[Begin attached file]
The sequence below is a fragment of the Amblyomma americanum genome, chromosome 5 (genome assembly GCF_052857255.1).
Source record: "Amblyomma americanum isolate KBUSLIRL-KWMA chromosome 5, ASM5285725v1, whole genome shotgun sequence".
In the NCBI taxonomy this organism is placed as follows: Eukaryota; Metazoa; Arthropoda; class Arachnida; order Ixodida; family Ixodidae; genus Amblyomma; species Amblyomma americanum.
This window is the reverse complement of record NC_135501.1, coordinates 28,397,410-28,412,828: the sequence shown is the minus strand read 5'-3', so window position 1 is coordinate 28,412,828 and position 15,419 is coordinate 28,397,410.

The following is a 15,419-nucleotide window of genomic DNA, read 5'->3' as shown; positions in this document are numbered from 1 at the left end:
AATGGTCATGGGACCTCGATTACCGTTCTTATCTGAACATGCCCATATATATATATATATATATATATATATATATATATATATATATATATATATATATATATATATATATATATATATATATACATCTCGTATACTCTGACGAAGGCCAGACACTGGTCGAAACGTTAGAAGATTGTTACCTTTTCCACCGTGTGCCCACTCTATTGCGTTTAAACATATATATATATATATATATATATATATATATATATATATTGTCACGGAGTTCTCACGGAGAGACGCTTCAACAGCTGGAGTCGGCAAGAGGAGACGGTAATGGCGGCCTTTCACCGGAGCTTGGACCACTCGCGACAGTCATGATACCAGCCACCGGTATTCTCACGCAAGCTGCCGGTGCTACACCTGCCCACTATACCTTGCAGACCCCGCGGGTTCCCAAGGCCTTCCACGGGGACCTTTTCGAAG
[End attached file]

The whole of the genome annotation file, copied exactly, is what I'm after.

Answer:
The sequence below is a fragment of the Amblyomma americanum genome, chromosome 5 (genome assembly GCF_052857255.1).
Source record: "Amblyomma americanum isolate KBUSLIRL-KWMA chromosome 5, ASM5285725v1, whole genome shotgun sequence".
In the NCBI taxonomy this organism is placed as follows: Eukaryota; Metazoa; Arthropoda; class Arachnida; order Ixodida; family Ixodidae; genus Amblyomma; species Amblyomma americanum.
This window is the reverse complement of record NC_135501.1, coordinates 28,397,410-28,412,828: the sequence shown is the minus strand read 5'-3', so window position 1 is coordinate 28,412,828 and position 15,419 is coordinate 28,397,410.

The following is a 15,419-nucleotide window of genomic DNA, read 5'->3' as shown; positions in this document are numbered from 1 at the left end:
AATGGTCATGGGACCTCGATTACCGTTCTTATCTGAACATGCCCATATATATATATATATATATATATATATATATATATATATATATATATATATATATATATATATATATATATATATATATACATCTCGTATACTCTGACGAAGGCCAGACACTGGTCGAAACGTTAGAAGATTGTTACCTTTTCCACCGTGTGCCCACTCTATTGCGTTTAAACATATATATATATATATATATATATATATATATATATATATTGTCACGGAGTTCTCACGGAGAGACGCTTCAACAGCTGGAGTCGGCAAGAGGAGACGGTAATGGCGGCCTTTCACCGGAGCTTGGACCACTCGCGACAGTCATGATACCAGCCACCGGTATTCTCACGCAAGCTGCCGGTGCTACACCTGCCCACTATACCTTGCAGACCCCGCGGGTTCCCAAGGCCTTCCACGGGGACCTTTTCGAAG